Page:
The carbon cycle is a critical natural process that moves carbon through Earth’s atmosphere, biosphere, pedosphere, lithosphere and oceans. Human activity has tipped the balance of the cycle through extracting enormous quantities of deeply sequestered fossil carbon as fossil fuels. These dense forms of carbon, when burned, release massive amounts of energy and carbon dioxide.

More carbon dioxide is now being released than the earth’s land-based plant life and oceans can naturally reabsorb. The excess carbon dioxide has formed a blanket in our atmosphere—trapping the sun’s heat and changing our climate, as seen in shifts in our earth’s jet stream, ocean currents and air temperature. Rainfall patterns are changing and glaciers (water storage for many communities) are melting quickly.

Why is Carbon Farming important?

Carbon Farming has the potential to restore balance within the carbon cycle in a way that will ameliorate climate change, build resilience to drought and increase our agricultural productivity naturally.

Current international data from farming systems and pasture trials around the globe show that we could sequester more than 100% of current annual CO2 emissions with a switch to widely available and inexpensive organic management practices, which we term ‘regenerative organic agriculture.’ — Rodale Report

Carbon Farming in Action

Carbon Farming practices

Carbon Farming in the Northern California Fibershed: Examples, Models, and Tools

Carbon Farm Planning provides a customized guide for producers to maximize the capacity of their land to be healthy, productive and resilient while achieving quantifiable benefits toward greenhouse gas sequestration and climate change mitigation. What are some of the critical partnerships, funding opportunities and market-based incentives supporting and expanding this work in Northern California? In the webinar below hear how fiber producers at various scales are planning and implementing carbon farm practices on their land. Learn about models like Climate Beneficial Wool and resources including the Healthy Soils Program that are helping to establish a growing network of carbon farming practitioners on our landscape.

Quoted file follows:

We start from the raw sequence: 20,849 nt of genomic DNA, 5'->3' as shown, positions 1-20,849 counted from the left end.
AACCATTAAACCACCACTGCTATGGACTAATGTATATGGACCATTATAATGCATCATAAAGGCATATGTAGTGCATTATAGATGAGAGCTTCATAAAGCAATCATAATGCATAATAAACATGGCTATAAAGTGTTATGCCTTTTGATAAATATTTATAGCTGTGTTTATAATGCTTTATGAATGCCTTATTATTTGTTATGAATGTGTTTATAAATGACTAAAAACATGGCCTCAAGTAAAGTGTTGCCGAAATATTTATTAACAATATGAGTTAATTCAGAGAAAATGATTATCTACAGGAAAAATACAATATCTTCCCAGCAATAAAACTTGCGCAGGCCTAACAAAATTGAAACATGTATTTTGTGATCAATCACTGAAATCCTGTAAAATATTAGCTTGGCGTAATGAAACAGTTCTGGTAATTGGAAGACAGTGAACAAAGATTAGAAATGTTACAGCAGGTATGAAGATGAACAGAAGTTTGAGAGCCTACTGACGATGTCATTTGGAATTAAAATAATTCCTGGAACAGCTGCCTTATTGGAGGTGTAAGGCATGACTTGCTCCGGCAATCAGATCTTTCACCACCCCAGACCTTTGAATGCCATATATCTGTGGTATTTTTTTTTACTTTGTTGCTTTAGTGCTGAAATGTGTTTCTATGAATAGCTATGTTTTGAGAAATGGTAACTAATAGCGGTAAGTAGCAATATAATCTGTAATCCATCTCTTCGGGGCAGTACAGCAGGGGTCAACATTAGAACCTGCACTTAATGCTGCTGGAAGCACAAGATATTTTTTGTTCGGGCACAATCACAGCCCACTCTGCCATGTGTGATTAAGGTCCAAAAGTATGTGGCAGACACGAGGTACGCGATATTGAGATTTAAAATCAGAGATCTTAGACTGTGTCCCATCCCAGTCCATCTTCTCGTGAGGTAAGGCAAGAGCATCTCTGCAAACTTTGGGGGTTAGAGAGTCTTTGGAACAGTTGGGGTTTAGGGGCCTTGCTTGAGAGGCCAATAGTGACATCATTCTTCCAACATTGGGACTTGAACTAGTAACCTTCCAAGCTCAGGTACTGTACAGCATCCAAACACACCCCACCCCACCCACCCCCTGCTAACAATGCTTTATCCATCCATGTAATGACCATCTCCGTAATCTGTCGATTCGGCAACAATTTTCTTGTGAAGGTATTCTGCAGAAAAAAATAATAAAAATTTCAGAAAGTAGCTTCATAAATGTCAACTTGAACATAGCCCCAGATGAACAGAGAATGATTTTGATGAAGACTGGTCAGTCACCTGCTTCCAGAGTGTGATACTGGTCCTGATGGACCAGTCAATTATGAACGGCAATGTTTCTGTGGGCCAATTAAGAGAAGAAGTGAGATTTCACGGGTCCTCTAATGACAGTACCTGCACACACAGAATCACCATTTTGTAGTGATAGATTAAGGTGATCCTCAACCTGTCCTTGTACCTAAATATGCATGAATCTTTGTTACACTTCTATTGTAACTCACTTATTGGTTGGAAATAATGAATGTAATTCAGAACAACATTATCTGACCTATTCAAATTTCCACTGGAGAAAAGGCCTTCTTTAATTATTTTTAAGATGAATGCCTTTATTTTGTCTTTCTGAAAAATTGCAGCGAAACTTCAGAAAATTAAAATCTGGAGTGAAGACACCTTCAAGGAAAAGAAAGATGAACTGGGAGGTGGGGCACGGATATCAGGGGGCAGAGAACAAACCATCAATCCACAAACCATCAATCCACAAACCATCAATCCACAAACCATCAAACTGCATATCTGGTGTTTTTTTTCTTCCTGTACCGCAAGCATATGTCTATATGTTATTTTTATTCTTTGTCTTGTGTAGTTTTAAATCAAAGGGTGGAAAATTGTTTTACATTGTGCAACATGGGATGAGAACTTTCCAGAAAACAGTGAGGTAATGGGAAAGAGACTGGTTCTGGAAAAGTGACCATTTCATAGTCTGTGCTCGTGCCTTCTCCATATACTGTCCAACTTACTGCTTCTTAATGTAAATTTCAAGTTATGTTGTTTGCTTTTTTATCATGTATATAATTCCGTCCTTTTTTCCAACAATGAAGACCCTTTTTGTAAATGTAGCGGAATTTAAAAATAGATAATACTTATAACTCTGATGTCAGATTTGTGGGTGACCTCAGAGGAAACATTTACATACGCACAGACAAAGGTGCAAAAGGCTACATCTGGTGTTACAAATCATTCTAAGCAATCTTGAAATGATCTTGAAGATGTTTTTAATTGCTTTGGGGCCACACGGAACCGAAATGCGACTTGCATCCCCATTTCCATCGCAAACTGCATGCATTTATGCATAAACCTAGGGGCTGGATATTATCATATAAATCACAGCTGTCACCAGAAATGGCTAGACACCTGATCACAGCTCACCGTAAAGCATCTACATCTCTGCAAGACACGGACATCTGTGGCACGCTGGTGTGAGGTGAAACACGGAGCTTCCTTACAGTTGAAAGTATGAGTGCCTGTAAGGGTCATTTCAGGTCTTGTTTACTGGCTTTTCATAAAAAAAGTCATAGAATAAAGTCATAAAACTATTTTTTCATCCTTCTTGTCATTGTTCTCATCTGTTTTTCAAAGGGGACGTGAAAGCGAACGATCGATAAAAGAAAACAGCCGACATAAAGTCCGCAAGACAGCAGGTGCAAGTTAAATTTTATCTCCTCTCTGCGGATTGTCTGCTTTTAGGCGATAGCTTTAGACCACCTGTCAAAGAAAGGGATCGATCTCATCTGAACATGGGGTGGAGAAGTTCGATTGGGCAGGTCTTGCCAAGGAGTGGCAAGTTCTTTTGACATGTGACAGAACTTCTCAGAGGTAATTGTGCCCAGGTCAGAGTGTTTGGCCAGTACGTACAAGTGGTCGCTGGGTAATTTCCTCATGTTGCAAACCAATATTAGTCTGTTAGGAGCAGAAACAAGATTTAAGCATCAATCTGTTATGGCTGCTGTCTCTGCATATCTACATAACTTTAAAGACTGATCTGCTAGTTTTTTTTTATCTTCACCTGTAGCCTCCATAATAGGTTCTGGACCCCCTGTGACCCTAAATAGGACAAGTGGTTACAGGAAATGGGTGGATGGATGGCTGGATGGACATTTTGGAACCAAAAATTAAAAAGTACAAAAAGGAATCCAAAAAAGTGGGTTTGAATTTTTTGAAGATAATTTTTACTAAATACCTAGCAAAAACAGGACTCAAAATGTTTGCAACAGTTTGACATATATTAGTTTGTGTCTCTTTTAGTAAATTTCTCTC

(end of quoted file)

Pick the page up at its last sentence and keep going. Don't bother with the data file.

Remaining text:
Presenters include Rebeccas Burgess, Executive Director, Fibershed; Heather Podoll, Policy Coordinator, Fibershed; Erin Walkenshaw, Carbon Farm Cohort Organizer, Fibershed; Amy Skezas, Meridian Farm; Jim Jensen, Jensen Ranch; Sarah Keiser, Wild Oat Hollow (slides linked)

Preliminary Carbon Farm Practice List

Below is a list of already approved soil carbon building practices. The majority of these practices were selected from the USDA-NRCS GHG Ranking Tool.

  • Alley Cropping
  • Anaerobic Digester
  • Compost Application Croplands/Grazed Rangelands (Quick Guide on Compost Application on Rangelands)
  • Conservation Crop Rotation
  • Contour Buffer Strips
  • Cover Crop (Quick Guide on Cover Crops)
  • Critical Area Planting
  • Cross Wind Trap Strips Conservation Cover
  • Filter Strip
  • Forage and Biomass Planting
  • Forest Stand Improvement
  • Forest Slash Treatment
  • Grassed Waterway
  • Herbaceous Wind Barriers
  • Hedgerow Planting (Quick Guide on Hedgerows)
  • Mulching
  • Multi-Story Cropping
  • No Till/Strip Till/Direct Seed
  • Nutrient Management
  • Prescribed Grazing
  • Range Planting
  • Residue and Tillage Management
  • Riparian Forest Buffer
  • Riparian Herbaceous Cover
  • Riparian Restoration
  • Silvopasture Establishment (Quick Guide on Silvopasture)
  • Tree/Shrub Establishment
  • Water Development
  • Wetland Restoration
  • Vegetative Barrier
  • Windbreak/Shelterbelt Establishment
  • Windbreak/Shelterbelt Renovation

Photos by Paige Green, Bryson Malone (thermometer) and Shutterstock (smokestacks)